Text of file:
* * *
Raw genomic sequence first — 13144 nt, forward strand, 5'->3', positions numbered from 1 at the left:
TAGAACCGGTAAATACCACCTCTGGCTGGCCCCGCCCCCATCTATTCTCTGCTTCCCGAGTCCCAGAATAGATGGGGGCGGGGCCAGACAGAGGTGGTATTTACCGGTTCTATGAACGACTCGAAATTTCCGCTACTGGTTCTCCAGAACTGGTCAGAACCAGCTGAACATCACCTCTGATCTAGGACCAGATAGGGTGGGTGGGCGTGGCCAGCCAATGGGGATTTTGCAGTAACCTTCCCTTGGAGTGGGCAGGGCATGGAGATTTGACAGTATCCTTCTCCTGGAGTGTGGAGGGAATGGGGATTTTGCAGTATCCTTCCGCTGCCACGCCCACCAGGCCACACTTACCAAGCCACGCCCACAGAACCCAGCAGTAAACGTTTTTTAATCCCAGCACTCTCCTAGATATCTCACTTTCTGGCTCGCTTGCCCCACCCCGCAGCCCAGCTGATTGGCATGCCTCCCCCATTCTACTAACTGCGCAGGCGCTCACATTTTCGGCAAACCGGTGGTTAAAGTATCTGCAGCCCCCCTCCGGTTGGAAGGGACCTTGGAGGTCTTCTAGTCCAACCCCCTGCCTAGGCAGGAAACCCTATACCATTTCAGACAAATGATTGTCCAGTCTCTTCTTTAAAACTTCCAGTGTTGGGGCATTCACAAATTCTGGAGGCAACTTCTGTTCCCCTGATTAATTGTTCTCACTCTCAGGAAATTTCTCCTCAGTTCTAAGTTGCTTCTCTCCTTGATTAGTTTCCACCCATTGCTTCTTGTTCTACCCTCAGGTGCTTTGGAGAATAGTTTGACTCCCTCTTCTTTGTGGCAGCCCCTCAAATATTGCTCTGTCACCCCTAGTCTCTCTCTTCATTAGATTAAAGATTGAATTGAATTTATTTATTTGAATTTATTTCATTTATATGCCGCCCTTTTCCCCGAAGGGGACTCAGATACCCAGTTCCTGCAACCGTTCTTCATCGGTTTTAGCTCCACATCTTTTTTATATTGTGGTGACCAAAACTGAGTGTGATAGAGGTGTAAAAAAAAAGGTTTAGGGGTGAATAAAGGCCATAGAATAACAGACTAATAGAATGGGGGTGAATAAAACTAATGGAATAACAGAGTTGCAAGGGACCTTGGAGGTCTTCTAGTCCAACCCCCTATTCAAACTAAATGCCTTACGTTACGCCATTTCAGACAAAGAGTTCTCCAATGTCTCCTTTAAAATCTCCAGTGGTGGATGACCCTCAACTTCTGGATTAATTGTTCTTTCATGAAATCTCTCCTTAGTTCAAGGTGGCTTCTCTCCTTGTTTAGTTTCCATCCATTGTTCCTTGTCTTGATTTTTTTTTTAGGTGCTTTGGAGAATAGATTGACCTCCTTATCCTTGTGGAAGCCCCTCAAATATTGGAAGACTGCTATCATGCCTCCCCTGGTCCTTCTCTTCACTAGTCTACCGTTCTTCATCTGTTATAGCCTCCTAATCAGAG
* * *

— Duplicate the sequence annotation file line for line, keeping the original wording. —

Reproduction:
Raw genomic sequence first — 13144 nt, forward strand, 5'->3', positions numbered from 1 at the left:
TAGAACCGGTAAATACCACCTCTGGCTGGCCCCGCCCCCATCTATTCTCTGCTTCCCGAGTCCCAGAATAGATGGGGGCGGGGCCAGACAGAGGTGGTATTTACCGGTTCTATGAACGACTCGAAATTTCCGCTACTGGTTCTCCAGAACTGGTCAGAACCAGCTGAACATCACCTCTGATCTAGGACCAGATAGGGTGGGTGGGCGTGGCCAGCCAATGGGGATTTTGCAGTAACCTTCCCTTGGAGTGGGCAGGGCATGGAGATTTGACAGTATCCTTCTCCTGGAGTGTGGAGGGAATGGGGATTTTGCAGTATCCTTCCGCTGCCACGCCCACCAGGCCACACTTACCAAGCCACGCCCACAGAACCCAGCAGTAAACGTTTTTTAATCCCAGCACTCTCCTAGATATCTCACTTTCTGGCTCGCTTGCCCCACCCCGCAGCCCAGCTGATTGGCATGCCTCCCCCATTCTACTAACTGCGCAGGCGCTCACATTTTCGGCAAACCGGTGGTTAAAGTATCTGCAGCCCCCCTCCGGTTGGAAGGGACCTTGGAGGTCTTCTAGTCCAACCCCCTGCCTAGGCAGGAAACCCTATACCATTTCAGACAAATGATTGTCCAGTCTCTTCTTTAAAACTTCCAGTGTTGGGGCATTCACAAATTCTGGAGGCAACTTCTGTTCCCCTGATTAATTGTTCTCACTCTCAGGAAATTTCTCCTCAGTTCTAAGTTGCTTCTCTCCTTGATTAGTTTCCACCCATTGCTTCTTGTTCTACCCTCAGGTGCTTTGGAGAATAGTTTGACTCCCTCTTCTTTGTGGCAGCCCCTCAAATATTGCTCTGTCACCCCTAGTCTCTCTCTTCATTAGATTAAAGATTGAATTGAATTTATTTATTTGAATTTATTTCATTTATATGCCGCCCTTTTCCCCGAAGGGGACTCAGATACCCAGTTCCTGCAACCGTTCTTCATCGGTTTTAGCTCCACATCTTTTTTATATTGTGGTGACCAAAACTGAGTGTGATAGAGGTGTAAAAAAAAAGGTTTAGGGGTGAATAAAGGCCATAGAATAACAGACTAATAGAATGGGGGTGAATAAAACTAATGGAATAACAGAGTTGCAAGGGACCTTGGAGGTCTTCTAGTCCAACCCCCTATTCAAACTAAATGCCTTACGTTACGCCATTTCAGACAAAGAGTTCTCCAATGTCTCCTTTAAAATCTCCAGTGGTGGATGACCCTCAACTTCTGGATTAATTGTTCTTTCATGAAATCTCTCCTTAGTTCAAGGTGGCTTCTCTCCTTGTTTAGTTTCCATCCATTGTTCCTTGTCTTGATTTTTTTTTTAGGTGCTTTGGAGAATAGATTGACCTCCTTATCCTTGTGGAAGCCCCTCAAATATTGGAAGACTGCTATCATGCCTCCCCTGGTCCTTCTCTTCACTAGTCTACCGTTCTTCATCTGTTATAGCCTCCTAATCAGAG